Former US President Jimmy Carter has said the crisis in Zimbabwe is "far worse" than he had imagined. Mr Carter is one of a group of world leaders, known as the Elders, who were refused entry visas for Zimbabwe to assess the humanitarian situation.
He was speaking in Johannesburg, after talks with South Africa's leaders.
Zimbabwe's rivals are to meet on Tuesday in South Africa to salvage a power-sharing deal, South Africa's President has announced.
The head of the country's ruling African National Congress, Jacob Zuma, said the situation in Zimbabwe was beyond "wait and see", adding: "We have got to act and act now."
Speaking in Johannesburg on Monday, Mr Carter said: "The crisis in Zimbabwe is much worse than anything we have imagined."
His comments came shortly after Mr Zuma told reporters: "The situation has gone [beyond] where we could say 'wait and see'.
"We are pleading for the leadership [of the ruling party and opposition] for the sake of the people to find a solution that would help them move forward."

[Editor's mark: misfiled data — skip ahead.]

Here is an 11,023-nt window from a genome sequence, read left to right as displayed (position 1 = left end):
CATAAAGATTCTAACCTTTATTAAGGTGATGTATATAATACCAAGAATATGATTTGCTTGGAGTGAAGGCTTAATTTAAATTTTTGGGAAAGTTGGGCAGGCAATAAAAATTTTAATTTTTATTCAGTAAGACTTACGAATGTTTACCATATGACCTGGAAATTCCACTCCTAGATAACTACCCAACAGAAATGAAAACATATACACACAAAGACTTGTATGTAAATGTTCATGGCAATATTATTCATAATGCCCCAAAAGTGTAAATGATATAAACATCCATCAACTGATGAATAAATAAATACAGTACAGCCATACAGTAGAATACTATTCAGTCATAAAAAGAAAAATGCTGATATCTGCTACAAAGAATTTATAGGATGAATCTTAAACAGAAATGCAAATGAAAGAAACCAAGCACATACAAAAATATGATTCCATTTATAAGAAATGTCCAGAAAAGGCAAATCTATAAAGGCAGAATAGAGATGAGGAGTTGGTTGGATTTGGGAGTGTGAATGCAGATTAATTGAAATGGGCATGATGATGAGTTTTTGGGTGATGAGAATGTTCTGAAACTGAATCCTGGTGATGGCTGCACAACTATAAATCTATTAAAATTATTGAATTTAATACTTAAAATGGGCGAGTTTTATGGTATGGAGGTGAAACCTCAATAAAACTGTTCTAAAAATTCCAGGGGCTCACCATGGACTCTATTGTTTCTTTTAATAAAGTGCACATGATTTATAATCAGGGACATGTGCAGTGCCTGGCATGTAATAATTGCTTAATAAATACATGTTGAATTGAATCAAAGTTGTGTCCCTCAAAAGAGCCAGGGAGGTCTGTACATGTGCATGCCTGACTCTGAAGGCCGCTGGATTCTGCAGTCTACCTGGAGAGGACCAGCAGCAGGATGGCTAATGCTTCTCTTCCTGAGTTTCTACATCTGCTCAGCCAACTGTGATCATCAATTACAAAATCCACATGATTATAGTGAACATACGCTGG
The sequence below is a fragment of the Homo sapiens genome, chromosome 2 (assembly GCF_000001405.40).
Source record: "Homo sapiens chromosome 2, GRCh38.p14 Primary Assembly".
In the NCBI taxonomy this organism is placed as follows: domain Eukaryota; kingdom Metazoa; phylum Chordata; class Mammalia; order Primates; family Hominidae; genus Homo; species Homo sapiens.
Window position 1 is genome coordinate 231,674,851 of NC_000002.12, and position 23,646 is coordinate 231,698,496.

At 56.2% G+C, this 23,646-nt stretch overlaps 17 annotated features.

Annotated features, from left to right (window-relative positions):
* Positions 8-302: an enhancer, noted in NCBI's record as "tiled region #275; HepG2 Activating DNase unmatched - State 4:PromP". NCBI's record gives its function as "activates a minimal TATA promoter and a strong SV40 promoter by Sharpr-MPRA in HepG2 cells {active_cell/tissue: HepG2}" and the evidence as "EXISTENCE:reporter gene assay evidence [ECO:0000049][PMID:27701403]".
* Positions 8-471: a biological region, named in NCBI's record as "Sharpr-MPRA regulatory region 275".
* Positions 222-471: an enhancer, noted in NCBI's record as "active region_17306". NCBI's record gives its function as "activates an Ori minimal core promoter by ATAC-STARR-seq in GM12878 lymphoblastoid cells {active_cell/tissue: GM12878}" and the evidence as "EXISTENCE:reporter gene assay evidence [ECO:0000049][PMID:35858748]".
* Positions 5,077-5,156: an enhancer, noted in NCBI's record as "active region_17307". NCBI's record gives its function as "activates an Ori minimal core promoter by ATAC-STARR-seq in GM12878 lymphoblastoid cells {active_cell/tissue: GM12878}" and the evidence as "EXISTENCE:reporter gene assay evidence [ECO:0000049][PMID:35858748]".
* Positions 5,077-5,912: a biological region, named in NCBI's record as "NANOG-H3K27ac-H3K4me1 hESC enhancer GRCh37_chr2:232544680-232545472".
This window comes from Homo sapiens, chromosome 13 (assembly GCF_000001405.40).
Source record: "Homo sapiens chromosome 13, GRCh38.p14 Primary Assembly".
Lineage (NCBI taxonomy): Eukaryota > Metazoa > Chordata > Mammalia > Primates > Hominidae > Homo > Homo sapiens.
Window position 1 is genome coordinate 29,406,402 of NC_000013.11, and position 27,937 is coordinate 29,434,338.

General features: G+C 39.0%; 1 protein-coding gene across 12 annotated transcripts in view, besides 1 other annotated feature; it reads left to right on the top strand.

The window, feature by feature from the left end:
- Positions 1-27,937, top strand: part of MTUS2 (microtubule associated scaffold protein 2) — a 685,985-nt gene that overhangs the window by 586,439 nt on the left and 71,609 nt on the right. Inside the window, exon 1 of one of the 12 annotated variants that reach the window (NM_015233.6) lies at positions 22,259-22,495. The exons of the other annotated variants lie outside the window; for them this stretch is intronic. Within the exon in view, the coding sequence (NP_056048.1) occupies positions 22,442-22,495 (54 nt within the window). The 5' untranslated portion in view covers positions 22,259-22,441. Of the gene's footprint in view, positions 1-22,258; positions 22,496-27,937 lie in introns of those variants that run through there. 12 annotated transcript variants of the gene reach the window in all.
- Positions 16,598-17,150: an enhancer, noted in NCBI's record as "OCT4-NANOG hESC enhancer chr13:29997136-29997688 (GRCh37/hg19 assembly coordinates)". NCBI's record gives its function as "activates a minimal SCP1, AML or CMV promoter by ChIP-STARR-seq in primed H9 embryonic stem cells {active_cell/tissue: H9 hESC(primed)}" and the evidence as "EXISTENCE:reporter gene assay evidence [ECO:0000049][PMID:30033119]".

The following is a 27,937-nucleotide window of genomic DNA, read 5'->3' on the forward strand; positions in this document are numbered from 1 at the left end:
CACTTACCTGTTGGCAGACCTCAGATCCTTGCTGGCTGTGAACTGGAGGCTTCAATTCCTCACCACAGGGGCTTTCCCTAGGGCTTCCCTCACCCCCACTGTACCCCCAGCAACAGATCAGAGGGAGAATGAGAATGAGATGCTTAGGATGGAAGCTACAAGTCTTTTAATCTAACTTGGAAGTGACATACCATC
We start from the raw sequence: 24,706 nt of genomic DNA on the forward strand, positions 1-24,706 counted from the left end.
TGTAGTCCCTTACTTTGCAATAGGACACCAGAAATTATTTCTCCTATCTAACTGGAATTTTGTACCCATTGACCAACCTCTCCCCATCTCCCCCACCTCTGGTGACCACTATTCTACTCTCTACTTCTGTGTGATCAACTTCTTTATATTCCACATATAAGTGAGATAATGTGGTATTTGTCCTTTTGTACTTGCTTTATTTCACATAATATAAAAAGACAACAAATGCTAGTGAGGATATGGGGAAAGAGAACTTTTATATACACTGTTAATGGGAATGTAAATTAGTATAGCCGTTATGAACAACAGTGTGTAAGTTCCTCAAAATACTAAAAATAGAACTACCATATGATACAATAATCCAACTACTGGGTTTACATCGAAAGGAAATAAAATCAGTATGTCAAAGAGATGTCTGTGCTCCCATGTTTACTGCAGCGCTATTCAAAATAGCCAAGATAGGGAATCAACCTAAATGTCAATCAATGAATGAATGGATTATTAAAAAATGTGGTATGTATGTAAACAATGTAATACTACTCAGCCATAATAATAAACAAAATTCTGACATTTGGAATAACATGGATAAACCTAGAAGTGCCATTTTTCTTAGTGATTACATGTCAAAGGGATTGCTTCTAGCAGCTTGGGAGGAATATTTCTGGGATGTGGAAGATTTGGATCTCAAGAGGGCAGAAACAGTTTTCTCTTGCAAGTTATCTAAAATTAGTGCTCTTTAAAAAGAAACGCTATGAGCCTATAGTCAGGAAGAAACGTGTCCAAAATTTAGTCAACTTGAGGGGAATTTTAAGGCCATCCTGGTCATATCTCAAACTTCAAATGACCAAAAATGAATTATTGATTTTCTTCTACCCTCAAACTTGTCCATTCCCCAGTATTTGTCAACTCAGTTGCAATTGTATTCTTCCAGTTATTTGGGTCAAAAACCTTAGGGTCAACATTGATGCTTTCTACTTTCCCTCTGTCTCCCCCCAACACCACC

Mr Zuma described as an "unfortunate act" Zimbabwe's decision to refuse visas to Mr Carter, former UN Secretary General Kofi Annan and Nelson Mandela's wife Graca Machel, a human rights activist.
The three said the sole aim of their trip - on behalf of the Elders, a group set up to tackle world conflicts - had been to help people in Zimbabwe, and that they had no intention of becoming involved in any political negotiations.
Mr Zuma said the ANC would be sending a delegation to Zimbabwe to push for a political solution to the crisis.
Zimbabwe President Robert Mugabe's Zanu-PF and the opposition Movement of Democratic Change (MDC) are in a power-sharing stand-off following disputed presidential elections earlier this year.
They have agreed to form a government of national unity but been unable to agree on who should fill key ministries.
"Let us find a way to implement the agreement for the sake of Zimbabweans," Mr Zuma said. "We cannot stay with the agreement without implementing it. It is now an urgent matter, people are dying."
These are some of his strongest words so far on the situation in Zimbabwe, the BBC's Peter Biles in Johannesburg says.
Last week, South Africa said it would withhold some $28m of aid until a representative government was formed.
South Africa is the region's power-house and has led the way in efforts to find a resolution in Zimbabwe.